By Craig Perrier
When I entered the education profession I was warned and nurtured about the use and roles of technology in my classroom. The advice was both well meaning and helped frame my personal vision regarding educational technology in relation to my content knowledge and instructional practices. A synthesis of these three domains (content, instruction, and technology) is best articulated in the Technological Pedagogical Content Knowledge (TPACK} Model by Mishra and Koehler in 2006.
But, let’s get back to that advice I mentioned above. First, the warnings. Being in education, I was told, means that there will most likely be an element of technological lag. The field is generally slow to assimilate new technology and often lacks the funding to do so quickly and on a large scale. Moreover, technology use in education is often framed with parental permission forms for children, security checks, platform integration tests, and may lack district supported training.
Balancing this list of obstacles was some collective wisdom about technology’s potential in education. Of utmost importance was the guidance that stressed the use of technology must be purposeful. In short, using technology for its own use was not a convincing reason. Additionally, staying informed about educational technology through my own efforts and by developing a professional network about the topic would be invaluable. Finally, I was counseled not to fear technology. Rather, exploring its potential through action research and change ideas would help frame implementation and elevate my students to partners in these practices.
As you and your organization work with districts, it will be imperative that you know their technology footprint and profile. Key general questions include “Where are you know regarding the use of technology in the classroom?”, “What are some successes and challenges your district has experienced with educational technology?”, and “Where do you want to be in three years and what is the plan to get there?”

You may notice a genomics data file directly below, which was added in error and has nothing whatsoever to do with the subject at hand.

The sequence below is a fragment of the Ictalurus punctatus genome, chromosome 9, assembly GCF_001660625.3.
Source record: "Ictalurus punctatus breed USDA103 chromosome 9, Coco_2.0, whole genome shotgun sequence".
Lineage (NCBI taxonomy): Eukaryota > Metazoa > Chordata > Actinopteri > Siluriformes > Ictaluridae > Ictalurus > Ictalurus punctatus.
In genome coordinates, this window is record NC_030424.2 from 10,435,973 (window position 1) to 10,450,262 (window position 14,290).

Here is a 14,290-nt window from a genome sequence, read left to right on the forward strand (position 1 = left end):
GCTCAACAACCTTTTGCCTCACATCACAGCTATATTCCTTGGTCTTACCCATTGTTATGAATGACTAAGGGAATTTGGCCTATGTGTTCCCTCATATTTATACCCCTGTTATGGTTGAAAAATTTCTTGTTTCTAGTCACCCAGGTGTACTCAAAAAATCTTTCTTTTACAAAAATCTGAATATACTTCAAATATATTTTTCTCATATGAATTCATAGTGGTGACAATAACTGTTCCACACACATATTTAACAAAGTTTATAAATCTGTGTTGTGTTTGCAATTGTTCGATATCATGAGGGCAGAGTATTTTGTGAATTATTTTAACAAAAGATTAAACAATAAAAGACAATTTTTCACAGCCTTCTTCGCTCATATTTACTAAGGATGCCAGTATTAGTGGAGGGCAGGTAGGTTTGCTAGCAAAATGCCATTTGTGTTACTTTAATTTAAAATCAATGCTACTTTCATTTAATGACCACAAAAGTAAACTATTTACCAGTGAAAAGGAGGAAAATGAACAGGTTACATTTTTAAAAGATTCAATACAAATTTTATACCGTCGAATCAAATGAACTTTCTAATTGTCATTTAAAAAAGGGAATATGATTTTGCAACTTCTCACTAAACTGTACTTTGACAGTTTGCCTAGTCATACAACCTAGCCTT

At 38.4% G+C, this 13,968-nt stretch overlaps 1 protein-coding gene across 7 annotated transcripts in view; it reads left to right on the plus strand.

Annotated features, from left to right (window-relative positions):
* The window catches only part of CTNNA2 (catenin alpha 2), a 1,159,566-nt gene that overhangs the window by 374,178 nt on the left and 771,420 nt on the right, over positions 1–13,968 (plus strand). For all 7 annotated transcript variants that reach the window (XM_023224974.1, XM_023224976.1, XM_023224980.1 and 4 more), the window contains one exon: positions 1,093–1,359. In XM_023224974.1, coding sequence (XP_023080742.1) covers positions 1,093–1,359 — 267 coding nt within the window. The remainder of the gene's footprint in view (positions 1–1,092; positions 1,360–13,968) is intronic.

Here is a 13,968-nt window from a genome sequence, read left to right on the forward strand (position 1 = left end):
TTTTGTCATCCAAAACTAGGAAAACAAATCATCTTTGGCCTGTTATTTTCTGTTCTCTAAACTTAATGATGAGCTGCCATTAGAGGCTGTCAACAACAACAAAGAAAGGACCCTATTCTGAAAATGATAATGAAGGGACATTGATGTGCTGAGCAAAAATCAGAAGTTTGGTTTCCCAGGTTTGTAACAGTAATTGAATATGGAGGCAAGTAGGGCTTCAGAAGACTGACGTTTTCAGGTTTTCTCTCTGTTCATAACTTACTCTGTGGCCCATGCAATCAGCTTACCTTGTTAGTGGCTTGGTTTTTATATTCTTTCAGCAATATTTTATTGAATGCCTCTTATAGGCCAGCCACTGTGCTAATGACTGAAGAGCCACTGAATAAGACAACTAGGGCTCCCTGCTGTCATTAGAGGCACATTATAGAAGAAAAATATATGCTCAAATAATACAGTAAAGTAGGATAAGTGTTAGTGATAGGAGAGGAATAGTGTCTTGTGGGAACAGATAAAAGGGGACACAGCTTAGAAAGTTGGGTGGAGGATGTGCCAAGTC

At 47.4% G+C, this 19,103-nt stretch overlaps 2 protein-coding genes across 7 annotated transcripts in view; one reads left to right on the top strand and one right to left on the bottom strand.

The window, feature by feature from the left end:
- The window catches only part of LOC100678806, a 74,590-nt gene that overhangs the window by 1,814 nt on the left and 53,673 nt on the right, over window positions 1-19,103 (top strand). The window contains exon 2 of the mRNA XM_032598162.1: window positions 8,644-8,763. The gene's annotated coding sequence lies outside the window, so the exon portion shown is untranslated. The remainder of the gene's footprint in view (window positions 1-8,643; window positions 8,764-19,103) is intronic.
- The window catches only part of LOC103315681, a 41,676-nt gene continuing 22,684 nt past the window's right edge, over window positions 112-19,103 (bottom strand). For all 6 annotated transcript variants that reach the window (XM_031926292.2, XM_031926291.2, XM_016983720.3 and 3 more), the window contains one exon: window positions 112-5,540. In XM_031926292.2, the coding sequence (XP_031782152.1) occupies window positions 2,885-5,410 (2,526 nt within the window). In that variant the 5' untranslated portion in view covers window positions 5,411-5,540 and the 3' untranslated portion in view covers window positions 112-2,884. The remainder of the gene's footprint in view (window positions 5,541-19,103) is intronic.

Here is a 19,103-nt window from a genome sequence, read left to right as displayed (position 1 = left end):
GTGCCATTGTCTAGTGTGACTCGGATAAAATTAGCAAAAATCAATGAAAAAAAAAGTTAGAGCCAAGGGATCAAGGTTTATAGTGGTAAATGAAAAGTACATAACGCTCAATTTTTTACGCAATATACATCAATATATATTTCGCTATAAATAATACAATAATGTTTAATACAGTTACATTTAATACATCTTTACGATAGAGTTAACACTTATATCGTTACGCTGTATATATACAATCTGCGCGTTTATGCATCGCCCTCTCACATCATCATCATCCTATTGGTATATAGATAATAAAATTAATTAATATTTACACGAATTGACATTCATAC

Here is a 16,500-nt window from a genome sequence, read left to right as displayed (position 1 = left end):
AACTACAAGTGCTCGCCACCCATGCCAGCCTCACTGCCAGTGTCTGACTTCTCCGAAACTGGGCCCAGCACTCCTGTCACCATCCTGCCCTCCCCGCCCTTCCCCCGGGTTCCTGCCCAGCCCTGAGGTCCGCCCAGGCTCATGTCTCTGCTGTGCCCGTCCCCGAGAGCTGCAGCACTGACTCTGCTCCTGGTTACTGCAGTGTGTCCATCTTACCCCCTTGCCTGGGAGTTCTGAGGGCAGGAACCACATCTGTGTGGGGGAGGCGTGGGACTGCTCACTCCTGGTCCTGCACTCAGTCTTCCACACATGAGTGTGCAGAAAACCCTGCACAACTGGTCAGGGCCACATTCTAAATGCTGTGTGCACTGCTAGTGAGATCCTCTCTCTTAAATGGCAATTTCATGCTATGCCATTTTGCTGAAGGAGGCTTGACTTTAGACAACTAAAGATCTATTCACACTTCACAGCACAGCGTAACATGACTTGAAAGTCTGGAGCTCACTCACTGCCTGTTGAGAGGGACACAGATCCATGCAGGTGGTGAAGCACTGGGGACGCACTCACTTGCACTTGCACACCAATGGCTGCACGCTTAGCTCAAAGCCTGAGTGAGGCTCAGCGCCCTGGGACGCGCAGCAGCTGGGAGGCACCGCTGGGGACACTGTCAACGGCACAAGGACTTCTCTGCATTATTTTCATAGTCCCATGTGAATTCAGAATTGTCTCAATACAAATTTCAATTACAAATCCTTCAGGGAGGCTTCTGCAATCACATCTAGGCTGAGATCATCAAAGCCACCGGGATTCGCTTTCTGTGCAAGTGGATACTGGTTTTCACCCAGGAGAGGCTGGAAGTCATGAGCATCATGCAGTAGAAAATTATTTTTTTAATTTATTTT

When answers to those questions are known, I then suggest you analyze them further regarding some high profile, current educational technology topics. The list below details four such topics and offer additional, specific avenues of support.
- Accessibility: There is a growing demand for digital resources to be created or converted for student and educator usage. Font and color choice, along with how hyperlinks are used and the way images and tables are formatted are all part of accessibility needs to be supported.
- Connectivity: Internet connectivity in school and at home should not be a luxury. It is hard to imagine contemporary and future education being successful when students an teachers can’t access it. Additionally, what safeguards are in place when accessing the internet should be addressed in tandem with connectivity topics.
- 1:1 Profile: Supporting new and maintaining current student devices is a newer demand on schools. Guiding schools with all aspects of 1 student: 1 device support is likely to build sustained partnerships.
- Artificial Intelligence (AI): AI is a new(er) and exploding field in education. Schools will need insight on how to navigate and implement AI as well as train staff and communicate with their community about the limits and ethics related to AI use. This is a dynamic field you should be planning to support now.
Overall, these topics (and others) represent real life issues schools are facing regarding technology use in the classroom. The list will certainly evolve, but considering the lag schools face with technology implementation, these topics will be relevant for years to come. Districts need your support to make the use of technology meaningful, possible, and intentional in the classroom.
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